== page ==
In terms of metaphor, for some time here in the United Kingdom and Europe everything seemed to present itself as a stand-in for Brexit. But I do not see the coronavirus as a metaphor for anything. Yes, there are ways in which it absolutely reveals so much about the way we live in the West and elsewhere at this moment in history. But how can the coronavirus pandemic be a metaphor for something else when it is the dominant subject of conversation — really the only thing that most people are talking about?
You are correct to say that the virus itself, in a U.S. context, is a huge society-wide problem. But the virus is not the central, fundamental core problem in your country. The problem is the radical inequalities in your society, the insane approach to health care, Trumpism and other issues which make the coronavirus’ impact much worse in your country than in most others.
In philosopher Fredric Jameson’s book “Archaeologies of the Future,” he argues that science fiction may focus on the future, but in fact all writing about the future is really an exploration of the present. How do you negotiate that tension?
In a way both of my books have been about “the future.” “To Be a Machine” is about people who are obsessed with a fantasy version of the future. “Notes From an Apocalypse” is also about some version of the future. But I am not interested in making predictions about what life will be like in the future, or thinking about various permutations of technology or politics, or how are we going to live in the year 2065 or what have you. That topic is not interesting to me.
I am interested in the present and the near past. For me the future is really a way to think through the complexities of the present. The ways that we imagine the future always have as much to do with the past as they do with anything else. The future is not a real thing. It is just an idea.
In terms of the way crises present a type of opportunity for some people, how are plutocrats and mega-rich individuals like Peter Thiel preparing for the apocalypse?
For me, Peter Thiel almost operates as a metaphor, a way for me to invest all of my anxieties and loathing about the extreme manifestations of capitalism. In that way, Peter Thiel is a kind of gift that just keeps on giving. A good portion of my first book, “To Be a Machine,” focuses on Peter Thiel’s quest for eternal life and the various companies he’s investing in as a way of accomplishing that goal.
In my new book, Thiel is a metaphor for the most horrifying aspects of capitalism, the moral void at the heart of the whole ideology and system. The way that he imagines surviving the collapse of civilization is extremely interesting insofar as it’s a way of thinking about how, in the present, with late-stage capitalism there is an increasing drift away from any kind of investment in democracy. What Thiel represents is the idea of the future as belonging to a very small number of extremely intelligent, far-sighted, radically self-interested individuals.
One of the responses to the coronavirus pandemic and economic collapse here in the United States has been the suggestion by Donald Trump and his followers that elderly and vulnerable people should be willing to die for “the economy.” It’s almost a form of human sacrifice.
Civilizations fall. And they fall quite suddenly. In fact, some of the most elaborate and sophisticated former civilizations practiced some type of human sacrifice as central to their culture. A classic example would be the Aztecs. They were convinced that human sacrifice was necessary for the continuation of their way of life. Such cultures genuinely believed that they had to kill to appease the gods and to ensure a good harvest or some other type of prosperity.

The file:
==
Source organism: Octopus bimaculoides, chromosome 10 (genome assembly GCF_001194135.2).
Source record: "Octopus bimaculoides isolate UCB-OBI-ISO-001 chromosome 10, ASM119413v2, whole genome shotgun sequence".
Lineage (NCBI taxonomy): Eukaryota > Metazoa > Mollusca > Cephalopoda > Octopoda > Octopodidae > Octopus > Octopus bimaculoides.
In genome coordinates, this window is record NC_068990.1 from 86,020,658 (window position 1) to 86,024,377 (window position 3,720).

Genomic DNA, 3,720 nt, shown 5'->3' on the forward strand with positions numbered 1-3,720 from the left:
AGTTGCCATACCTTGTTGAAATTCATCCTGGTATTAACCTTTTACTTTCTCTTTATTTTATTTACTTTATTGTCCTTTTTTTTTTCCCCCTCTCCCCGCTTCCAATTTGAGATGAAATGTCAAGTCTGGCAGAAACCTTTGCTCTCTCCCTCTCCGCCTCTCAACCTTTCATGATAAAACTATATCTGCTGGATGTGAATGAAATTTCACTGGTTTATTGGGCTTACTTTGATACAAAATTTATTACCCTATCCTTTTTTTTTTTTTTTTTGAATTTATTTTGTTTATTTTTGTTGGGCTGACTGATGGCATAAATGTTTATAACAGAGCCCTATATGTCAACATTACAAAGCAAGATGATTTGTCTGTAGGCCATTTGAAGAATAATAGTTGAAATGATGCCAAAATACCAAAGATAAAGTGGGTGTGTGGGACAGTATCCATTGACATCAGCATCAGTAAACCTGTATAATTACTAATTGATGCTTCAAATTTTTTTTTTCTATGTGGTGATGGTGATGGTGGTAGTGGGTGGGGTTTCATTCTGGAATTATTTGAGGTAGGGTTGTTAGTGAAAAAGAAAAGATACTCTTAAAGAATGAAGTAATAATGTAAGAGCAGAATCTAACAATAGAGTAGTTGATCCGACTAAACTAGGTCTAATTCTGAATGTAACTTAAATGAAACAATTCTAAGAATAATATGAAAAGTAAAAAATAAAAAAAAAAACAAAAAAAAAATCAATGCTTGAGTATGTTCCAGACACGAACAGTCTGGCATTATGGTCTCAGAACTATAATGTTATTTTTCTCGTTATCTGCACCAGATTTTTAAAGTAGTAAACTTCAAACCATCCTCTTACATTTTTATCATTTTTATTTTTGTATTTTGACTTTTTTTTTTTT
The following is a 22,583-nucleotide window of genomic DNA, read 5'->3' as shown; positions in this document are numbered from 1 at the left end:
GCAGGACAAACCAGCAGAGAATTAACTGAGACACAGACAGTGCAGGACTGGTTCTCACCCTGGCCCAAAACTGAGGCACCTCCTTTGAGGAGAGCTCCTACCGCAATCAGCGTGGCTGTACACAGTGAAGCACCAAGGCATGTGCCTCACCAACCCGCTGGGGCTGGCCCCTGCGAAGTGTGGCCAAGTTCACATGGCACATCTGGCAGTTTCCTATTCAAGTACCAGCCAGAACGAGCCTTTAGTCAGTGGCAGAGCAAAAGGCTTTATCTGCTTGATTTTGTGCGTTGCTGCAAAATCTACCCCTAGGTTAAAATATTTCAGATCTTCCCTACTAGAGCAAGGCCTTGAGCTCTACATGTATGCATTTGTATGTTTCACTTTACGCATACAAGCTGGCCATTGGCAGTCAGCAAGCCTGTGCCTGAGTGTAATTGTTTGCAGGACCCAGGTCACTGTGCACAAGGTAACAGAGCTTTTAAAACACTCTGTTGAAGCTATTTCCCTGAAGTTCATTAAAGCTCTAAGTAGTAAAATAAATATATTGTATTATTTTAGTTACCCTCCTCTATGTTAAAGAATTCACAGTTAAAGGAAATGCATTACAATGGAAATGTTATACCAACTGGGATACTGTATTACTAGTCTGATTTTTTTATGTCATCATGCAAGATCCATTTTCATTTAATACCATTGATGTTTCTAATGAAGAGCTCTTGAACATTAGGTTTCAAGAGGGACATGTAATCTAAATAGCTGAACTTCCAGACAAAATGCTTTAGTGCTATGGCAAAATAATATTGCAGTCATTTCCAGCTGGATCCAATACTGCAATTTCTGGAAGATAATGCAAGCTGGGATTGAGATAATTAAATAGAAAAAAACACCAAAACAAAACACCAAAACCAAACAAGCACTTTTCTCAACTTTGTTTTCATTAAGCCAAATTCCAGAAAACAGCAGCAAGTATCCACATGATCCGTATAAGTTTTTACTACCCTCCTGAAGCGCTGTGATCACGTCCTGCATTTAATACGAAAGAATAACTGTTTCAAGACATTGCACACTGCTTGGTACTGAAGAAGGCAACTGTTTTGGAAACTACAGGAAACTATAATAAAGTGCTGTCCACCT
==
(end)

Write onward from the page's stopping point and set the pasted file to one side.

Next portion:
Now, it just so happens that they were wrong. Modern society has convinced its subjects that we have moved beyond such behavior. Human sacrifice seems too barbaric to us at present. But in reality, our own modern civilizations are based on human sacrifice in various forms.
The rich are building luxury bunkers to survive the “end of days” and to ensure their social and political power in the future. What does that reveal about Western society and culture?
Those bunkers are a classic, overblown, extreme metaphor for capitalism in the present, not in some imagined future. The rich are building luxury survival bunkers with private cinemas, DNA vaults, wine cellars and other lavish ways of surviving the end of the world. As the saying goes, “It is easier to imagine the end of the world than the end of capitalism.”
What do these luxury bunkers reveal about how the global one percent and other oligarchs imagine society? Do they simply reject the obligations and responsibilities that human beings should have to one another?
Whether it is doomsday preppers who are stockpiling guns and freeze-drying food, or billionaires buying chunks of the South Island in New Zealand, the approach is to look after yourself first and survive at the cost of other people, or survive outside of the context of other people. In all these cases it is civilization as both an idea and structure that is considered a very fragile thing. From their point of view, society is a weak construct, a very thin layer of societal norms which hangs over an abyss of chaos and violence.
The preppers, as with the very rich who are building these luxury bunkers, have a sense that people are going to quickly revert to some type of animalistic savagery once a severe enough crisis comes along. This idea animates so many of these right-wing apocalyptic thinkers. It is capitalism to the extreme. The heavily fortified, luxurious bunker is just a logical conclusion of the gated community and of capitalism itself.
But such a conclusion is also wrong. During the pandemic, from what I have been seeing, people have mostly been pulling together. Community and society are much more resilient than we have been led to believe. That is something which is not accounted for in the worldview of the apocalyptic people, the preppers and so on. For them, this is not what is supposed to happen. They believed that the pandemic was supposed to create a state of mass civil unrest.